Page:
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Mission residents are fighting a 100% affordable housing project

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Neighbors facing serious housing crisis inexplicably oppose project boasting nothing but affordable housing

On paper, 1296 Shotwell Street is the perfect Mission housing development: It’s 100 percent affordable units, it’s aimed at sheltering seniors, and it’s the product of not one but two non-profit developers, including the Mission’s own Mission Economic Development Association.

The only way a new building could possibly score more PR points is by giving away free ice cream and kittens. So why are a few neighbors seeing red over it anyway?

"It’s too tall" is the most common complaint, at least according to MissionLocal, who have noted a common refrain throughout community meetings, including one on Wednesday. At nine stories, the Shotwell project would indeed be quite towering for the neighborhood just north of Caesar Chavez, even bigger than the proposed market-rate building up the street that’s also provoking ire.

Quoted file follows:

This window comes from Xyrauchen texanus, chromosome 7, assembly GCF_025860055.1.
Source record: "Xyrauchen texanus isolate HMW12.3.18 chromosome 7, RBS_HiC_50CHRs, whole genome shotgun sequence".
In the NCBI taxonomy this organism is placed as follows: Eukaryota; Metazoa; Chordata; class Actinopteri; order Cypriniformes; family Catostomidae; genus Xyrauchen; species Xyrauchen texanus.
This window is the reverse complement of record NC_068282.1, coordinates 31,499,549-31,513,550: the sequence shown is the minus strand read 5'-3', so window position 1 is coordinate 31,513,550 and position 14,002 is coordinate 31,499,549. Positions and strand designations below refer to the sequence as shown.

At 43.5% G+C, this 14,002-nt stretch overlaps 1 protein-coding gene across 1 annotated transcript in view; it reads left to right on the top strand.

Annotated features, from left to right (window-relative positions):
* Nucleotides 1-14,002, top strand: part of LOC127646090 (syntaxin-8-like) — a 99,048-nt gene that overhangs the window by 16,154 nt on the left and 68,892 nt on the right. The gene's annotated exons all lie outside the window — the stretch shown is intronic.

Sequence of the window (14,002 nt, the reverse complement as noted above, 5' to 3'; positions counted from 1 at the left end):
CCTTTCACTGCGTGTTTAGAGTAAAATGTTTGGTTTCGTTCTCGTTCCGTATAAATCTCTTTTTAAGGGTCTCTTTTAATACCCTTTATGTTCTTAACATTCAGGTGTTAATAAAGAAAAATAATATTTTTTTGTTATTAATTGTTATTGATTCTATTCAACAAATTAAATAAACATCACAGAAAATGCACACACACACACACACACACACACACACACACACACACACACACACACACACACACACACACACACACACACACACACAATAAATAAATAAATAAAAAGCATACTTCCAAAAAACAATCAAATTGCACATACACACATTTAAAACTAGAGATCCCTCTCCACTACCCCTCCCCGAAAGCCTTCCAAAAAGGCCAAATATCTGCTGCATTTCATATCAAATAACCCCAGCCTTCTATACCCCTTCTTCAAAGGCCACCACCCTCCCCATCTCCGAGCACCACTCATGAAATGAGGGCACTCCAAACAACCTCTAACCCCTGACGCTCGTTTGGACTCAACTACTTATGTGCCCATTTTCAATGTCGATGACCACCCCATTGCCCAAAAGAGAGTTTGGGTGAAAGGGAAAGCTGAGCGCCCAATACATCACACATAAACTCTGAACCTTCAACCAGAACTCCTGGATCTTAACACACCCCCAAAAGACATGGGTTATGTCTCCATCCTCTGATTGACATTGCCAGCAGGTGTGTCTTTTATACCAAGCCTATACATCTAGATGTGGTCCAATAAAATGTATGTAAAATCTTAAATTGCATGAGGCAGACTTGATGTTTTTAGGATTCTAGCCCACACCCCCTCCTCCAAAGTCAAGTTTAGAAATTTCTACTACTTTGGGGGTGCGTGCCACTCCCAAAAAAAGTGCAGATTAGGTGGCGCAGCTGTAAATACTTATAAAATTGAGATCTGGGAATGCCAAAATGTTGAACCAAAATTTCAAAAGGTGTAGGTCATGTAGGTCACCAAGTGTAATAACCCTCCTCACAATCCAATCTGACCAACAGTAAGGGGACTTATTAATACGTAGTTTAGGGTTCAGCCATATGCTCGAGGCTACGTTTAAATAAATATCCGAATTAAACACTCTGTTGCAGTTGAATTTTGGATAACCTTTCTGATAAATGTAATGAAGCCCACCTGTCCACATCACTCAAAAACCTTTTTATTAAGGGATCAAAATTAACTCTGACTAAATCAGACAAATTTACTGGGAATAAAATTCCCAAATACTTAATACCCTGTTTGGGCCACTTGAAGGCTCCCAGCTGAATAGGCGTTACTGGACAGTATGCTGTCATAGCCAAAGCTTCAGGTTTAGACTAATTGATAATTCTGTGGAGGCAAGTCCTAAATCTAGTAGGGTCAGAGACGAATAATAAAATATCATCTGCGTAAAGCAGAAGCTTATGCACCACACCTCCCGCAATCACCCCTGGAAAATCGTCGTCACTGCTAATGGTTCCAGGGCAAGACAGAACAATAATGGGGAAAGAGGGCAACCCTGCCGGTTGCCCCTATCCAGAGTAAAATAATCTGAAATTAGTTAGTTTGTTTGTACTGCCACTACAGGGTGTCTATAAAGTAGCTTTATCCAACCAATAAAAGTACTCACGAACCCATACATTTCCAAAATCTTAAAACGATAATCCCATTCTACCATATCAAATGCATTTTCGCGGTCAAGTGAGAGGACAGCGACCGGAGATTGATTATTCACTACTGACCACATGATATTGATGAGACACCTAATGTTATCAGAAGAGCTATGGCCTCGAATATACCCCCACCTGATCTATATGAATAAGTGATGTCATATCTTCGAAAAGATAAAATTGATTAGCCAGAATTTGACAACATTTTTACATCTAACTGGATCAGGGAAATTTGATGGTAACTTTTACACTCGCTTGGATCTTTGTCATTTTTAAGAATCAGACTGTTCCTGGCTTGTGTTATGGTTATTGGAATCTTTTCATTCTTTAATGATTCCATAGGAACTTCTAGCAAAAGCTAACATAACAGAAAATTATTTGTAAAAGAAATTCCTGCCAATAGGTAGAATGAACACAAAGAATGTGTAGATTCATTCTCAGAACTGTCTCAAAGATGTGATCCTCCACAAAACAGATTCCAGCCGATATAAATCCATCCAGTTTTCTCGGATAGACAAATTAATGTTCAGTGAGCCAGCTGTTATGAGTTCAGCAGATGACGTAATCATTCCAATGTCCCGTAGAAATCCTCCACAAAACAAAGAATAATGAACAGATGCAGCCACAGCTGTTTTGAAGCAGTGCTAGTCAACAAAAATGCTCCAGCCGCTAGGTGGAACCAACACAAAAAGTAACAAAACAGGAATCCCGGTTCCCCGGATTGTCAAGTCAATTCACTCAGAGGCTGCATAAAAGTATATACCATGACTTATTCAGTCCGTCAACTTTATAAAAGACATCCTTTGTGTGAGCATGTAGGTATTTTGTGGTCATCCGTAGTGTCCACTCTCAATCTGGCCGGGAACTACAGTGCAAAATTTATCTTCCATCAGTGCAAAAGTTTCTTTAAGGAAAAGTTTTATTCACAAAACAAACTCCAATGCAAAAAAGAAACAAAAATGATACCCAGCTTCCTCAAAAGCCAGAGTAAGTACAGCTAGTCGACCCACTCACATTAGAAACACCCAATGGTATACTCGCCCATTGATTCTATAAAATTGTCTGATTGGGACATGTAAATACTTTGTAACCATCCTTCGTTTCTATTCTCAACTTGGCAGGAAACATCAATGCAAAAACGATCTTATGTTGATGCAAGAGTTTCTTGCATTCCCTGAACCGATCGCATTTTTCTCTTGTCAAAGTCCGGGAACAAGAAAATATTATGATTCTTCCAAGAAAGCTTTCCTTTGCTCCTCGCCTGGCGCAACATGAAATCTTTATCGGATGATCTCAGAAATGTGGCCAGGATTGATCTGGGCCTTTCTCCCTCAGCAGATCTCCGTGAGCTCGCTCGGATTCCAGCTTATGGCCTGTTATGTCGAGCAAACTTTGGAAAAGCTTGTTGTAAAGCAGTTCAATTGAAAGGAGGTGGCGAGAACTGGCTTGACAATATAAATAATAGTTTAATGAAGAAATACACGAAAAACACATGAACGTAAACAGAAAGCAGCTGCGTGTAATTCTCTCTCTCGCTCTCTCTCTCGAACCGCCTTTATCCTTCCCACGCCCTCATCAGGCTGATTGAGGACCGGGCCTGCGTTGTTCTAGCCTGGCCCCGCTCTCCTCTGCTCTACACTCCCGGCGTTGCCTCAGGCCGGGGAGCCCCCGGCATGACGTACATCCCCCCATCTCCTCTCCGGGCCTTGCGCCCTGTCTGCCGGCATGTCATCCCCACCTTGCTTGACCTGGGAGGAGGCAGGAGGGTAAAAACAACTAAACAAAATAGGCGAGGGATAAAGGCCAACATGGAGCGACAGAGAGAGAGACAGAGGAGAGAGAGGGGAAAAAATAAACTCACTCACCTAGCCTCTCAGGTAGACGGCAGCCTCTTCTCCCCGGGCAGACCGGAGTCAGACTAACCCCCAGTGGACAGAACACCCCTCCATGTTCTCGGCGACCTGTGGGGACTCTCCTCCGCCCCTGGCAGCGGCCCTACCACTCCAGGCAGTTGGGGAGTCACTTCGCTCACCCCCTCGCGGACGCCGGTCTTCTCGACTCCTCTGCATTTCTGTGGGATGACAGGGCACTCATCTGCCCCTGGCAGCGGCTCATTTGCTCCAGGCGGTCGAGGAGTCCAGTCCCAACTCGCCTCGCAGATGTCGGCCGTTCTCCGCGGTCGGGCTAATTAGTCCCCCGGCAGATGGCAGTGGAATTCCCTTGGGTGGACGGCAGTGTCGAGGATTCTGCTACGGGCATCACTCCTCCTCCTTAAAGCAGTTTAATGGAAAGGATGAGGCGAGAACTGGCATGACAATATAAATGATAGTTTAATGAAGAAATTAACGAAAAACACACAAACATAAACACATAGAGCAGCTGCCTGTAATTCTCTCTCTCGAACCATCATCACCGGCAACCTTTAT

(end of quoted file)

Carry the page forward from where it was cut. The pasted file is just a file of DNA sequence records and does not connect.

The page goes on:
But, of course, that’s part of the point: The taller the project is, the more seniors it can house. "They’ve brought up parking and congestion, and we’re responded to everything they said," Dairo Romero, planning manager for MEDA, told Curbed SF. "They just don’t want more affordable housing in the neighborhood. They don’t say it clearly, but that’s what they mean."

Lest we paint the Mission with too broad of a brush, it’s hardly everyone on the block who is griping. And so far no mobs of protestors have showed up at the site, which is presently an auto shop.

Still, that there are any complaints at all, even from a vocal minority, is a little surprising given the project’s pedigree. Back in May, a resident of nearby Mabel Avenue laid it all out: "I have a beautiful view of the cityscape. And the cityscape is going to be gone, and I don’t want that."

This led Bloomberg to observe, "Sometimes a NIMBY is just a NIMBY."

Of course, critics are certainly not wrong that a building of this height will cast long shadows, affect wind patterns and traffic, and radically change the profile of the neighborhood. The only argument to be had is whether the 94 affordable apartments proposed for the site are worth those changes.

Those in love with their views may never come around. But we’ve got to put people somewhere.